Social Inclusion of Older People in Developing Countries: Relations and Resources

Peter Lloyd-Sherlock, Armando Barrientos, Julia Mase

Research output: Chapter in Book/Report/Conference proceedingChapter

7 Citations (Scopus)


Development studies offers a specific set of perspectives on poverty, deprivation and welfare, which take particular account of conditions of generalised scarcity, limited access to salaried labour and weak formal sector institutions (Gough and Wood, 2004). While a great deal of the literature about development focuses on resources and resource deficits, the relational dimensions of development and underdevelopment are increasingly under the spotlight. New theoretical frameworks, such as Amartya Sen's (1999) work on capabilities, functionings and entitlements, discussed in more detail in Chapter Five, have found fertile ways of combining attention on resources and relations. These, more comprehensive, approaches demonstrate that poverty and deprivation cannot be reduced to deficits in material resources alone, but must also take account of other dimensions of social exclusion. While these approaches have generated some valuable insights, they have rarely been applied specifically to older people (Lloyd-Sherlock, 2002). This chapter aims to contribute to this emerging literature by examining the role of material resources and social relations in shaping the social inclusion and exclusion of older people in Latin America and South Africa.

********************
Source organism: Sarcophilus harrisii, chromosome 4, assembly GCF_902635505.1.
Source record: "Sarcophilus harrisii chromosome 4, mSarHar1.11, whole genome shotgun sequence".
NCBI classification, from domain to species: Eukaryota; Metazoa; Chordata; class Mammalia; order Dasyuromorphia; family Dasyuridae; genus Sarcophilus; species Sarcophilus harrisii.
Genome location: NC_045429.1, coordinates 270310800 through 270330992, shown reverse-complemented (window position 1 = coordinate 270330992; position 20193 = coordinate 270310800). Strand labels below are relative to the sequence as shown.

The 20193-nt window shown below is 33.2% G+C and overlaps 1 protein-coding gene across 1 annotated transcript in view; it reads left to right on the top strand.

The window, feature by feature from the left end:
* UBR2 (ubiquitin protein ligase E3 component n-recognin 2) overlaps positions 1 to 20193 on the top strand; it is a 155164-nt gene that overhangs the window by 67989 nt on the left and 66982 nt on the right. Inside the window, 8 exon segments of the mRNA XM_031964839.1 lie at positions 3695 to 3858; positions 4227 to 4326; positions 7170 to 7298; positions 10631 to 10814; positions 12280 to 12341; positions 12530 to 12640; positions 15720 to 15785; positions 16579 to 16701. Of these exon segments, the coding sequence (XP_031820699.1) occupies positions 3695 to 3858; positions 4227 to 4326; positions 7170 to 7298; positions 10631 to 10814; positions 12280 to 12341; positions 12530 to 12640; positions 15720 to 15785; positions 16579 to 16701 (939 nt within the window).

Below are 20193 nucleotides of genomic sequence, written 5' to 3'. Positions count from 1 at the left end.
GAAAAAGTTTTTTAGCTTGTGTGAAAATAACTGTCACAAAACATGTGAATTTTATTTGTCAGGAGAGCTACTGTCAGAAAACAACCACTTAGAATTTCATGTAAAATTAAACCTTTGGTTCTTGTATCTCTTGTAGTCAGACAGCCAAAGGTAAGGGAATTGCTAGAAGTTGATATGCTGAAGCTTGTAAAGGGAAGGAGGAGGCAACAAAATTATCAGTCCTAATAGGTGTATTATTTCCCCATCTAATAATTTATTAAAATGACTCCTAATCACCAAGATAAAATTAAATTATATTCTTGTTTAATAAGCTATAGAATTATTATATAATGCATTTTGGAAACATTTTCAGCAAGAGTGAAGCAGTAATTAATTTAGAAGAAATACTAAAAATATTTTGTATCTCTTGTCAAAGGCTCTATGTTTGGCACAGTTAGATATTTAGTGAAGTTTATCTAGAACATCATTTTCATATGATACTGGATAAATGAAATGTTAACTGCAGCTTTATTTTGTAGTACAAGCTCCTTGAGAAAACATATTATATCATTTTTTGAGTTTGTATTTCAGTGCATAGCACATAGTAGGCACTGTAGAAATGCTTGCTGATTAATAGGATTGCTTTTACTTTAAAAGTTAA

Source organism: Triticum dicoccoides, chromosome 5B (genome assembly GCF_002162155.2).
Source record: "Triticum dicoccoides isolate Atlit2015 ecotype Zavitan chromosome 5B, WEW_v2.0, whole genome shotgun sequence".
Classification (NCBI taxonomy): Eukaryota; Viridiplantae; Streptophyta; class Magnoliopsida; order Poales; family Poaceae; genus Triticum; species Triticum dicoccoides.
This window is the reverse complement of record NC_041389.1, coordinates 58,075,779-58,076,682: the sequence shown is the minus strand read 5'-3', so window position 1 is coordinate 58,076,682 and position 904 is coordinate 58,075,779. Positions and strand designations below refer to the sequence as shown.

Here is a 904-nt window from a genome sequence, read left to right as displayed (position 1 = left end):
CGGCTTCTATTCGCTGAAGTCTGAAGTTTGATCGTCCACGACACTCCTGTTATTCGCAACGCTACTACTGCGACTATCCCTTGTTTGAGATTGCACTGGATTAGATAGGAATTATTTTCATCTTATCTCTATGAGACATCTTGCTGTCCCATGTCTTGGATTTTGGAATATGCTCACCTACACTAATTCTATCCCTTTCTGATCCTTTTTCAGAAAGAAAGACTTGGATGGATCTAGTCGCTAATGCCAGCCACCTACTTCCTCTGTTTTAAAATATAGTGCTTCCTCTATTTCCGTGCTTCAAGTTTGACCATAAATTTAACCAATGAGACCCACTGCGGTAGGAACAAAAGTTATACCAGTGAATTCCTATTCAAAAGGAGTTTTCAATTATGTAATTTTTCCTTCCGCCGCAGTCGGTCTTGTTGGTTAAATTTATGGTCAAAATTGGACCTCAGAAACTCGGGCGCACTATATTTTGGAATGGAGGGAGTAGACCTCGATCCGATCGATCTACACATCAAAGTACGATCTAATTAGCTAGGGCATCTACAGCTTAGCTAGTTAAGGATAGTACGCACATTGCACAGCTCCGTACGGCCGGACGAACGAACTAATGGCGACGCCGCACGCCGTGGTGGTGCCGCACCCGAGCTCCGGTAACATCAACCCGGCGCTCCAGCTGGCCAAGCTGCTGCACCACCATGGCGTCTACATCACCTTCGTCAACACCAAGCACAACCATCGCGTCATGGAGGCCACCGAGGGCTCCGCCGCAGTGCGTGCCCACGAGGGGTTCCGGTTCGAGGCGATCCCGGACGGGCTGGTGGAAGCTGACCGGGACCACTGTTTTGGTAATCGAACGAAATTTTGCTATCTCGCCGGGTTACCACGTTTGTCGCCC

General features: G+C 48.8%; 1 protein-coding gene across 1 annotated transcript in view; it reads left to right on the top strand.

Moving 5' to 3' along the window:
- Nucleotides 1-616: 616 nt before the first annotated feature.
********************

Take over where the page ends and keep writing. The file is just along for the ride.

The multifaceted nature of poverty and exclusion, and the diverse range of social and economic conditions in developing countries, suggest the need to set the boundaries of this chapter's discussion with care. Our focus is on two dimensions of social exclusion that affect people in later life: access to financial security and pensions; and older people's perceptions of inclusion and the quality of their social relationships. While the former provides insights into the material resources domain of social exclusion, the latter highlights relational dimensions of the exclusion construct (Scharf et al, 2005).

In exploring issues relating to perceived social relations and financial security in two middle-income countries, Brazil and South Africa, we are able to take advantage of a unique data set. Our analysis draws on a survey of around 1000 households with older people in Brazil and South Africa, conducted in 2008/09 as part of a research project on ‘Ageing, well-being and development’. In addition to the survey, a qualitative component involved in-depth interviews with people living in households that were also part of the household survey. The project’s main aim has been to explore the well-being of older people and their households in the two countries.
Original languageEnglish
Title of host publicationFrom Exclusion to Inclusion in Old Age
EditorsThomas Scharf, Norah C. Keating
Place of PublicationBristol
PublisherPolicy Press
Number of pages20
ISBN (Electronic) 9781447307419
Publication statusPublished - 2012

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